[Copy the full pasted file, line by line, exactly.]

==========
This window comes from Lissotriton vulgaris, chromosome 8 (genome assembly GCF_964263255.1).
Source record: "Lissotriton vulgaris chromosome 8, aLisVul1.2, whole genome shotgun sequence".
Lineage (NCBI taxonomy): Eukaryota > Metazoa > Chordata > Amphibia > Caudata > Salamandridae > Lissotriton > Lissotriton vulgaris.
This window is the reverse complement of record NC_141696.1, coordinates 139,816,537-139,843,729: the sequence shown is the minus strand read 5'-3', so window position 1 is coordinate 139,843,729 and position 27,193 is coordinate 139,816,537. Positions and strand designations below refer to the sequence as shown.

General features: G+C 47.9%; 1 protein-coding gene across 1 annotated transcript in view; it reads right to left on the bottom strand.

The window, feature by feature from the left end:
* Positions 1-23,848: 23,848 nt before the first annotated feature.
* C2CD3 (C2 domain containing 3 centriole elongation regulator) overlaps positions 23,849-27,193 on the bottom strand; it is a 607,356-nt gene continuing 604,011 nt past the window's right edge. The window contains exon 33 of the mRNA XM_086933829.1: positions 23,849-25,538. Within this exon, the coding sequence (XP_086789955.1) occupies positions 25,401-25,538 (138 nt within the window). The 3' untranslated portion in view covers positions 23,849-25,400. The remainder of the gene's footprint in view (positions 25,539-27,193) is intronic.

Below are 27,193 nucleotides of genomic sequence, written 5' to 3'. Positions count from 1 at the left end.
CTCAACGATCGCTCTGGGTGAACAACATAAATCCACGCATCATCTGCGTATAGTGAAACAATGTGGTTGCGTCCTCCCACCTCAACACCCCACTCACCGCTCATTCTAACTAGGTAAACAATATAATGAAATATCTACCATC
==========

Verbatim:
This window comes from Lissotriton vulgaris, chromosome 8 (genome assembly GCF_964263255.1).
Source record: "Lissotriton vulgaris chromosome 8, aLisVul1.2, whole genome shotgun sequence".
Lineage (NCBI taxonomy): Eukaryota > Metazoa > Chordata > Amphibia > Caudata > Salamandridae > Lissotriton > Lissotriton vulgaris.
This window is the reverse complement of record NC_141696.1, coordinates 139,816,537-139,843,729: the sequence shown is the minus strand read 5'-3', so window position 1 is coordinate 139,843,729 and position 27,193 is coordinate 139,816,537. Positions and strand designations below refer to the sequence as shown.

General features: G+C 47.9%; 1 protein-coding gene across 1 annotated transcript in view; it reads right to left on the bottom strand.

The window, feature by feature from the left end:
* Positions 1-23,848: 23,848 nt before the first annotated feature.
* C2CD3 (C2 domain containing 3 centriole elongation regulator) overlaps positions 23,849-27,193 on the bottom strand; it is a 607,356-nt gene continuing 604,011 nt past the window's right edge. The window contains exon 33 of the mRNA XM_086933829.1: positions 23,849-25,538. Within this exon, the coding sequence (XP_086789955.1) occupies positions 25,401-25,538 (138 nt within the window). The 3' untranslated portion in view covers positions 23,849-25,400. The remainder of the gene's footprint in view (positions 25,539-27,193) is intronic.

Below are 27,193 nucleotides of genomic sequence, written 5' to 3'. Positions count from 1 at the left end.
CTCAACGATCGCTCTGGGTGAACAACATAAATCCACGCATCATCTGCGTATAGTGAAACAATGTGGTTGCGTCCTCCCACCTCAACACCCCACTCACCGCTCATTCTAACTAGGTAAACAATATAATGAAATATCTACCATC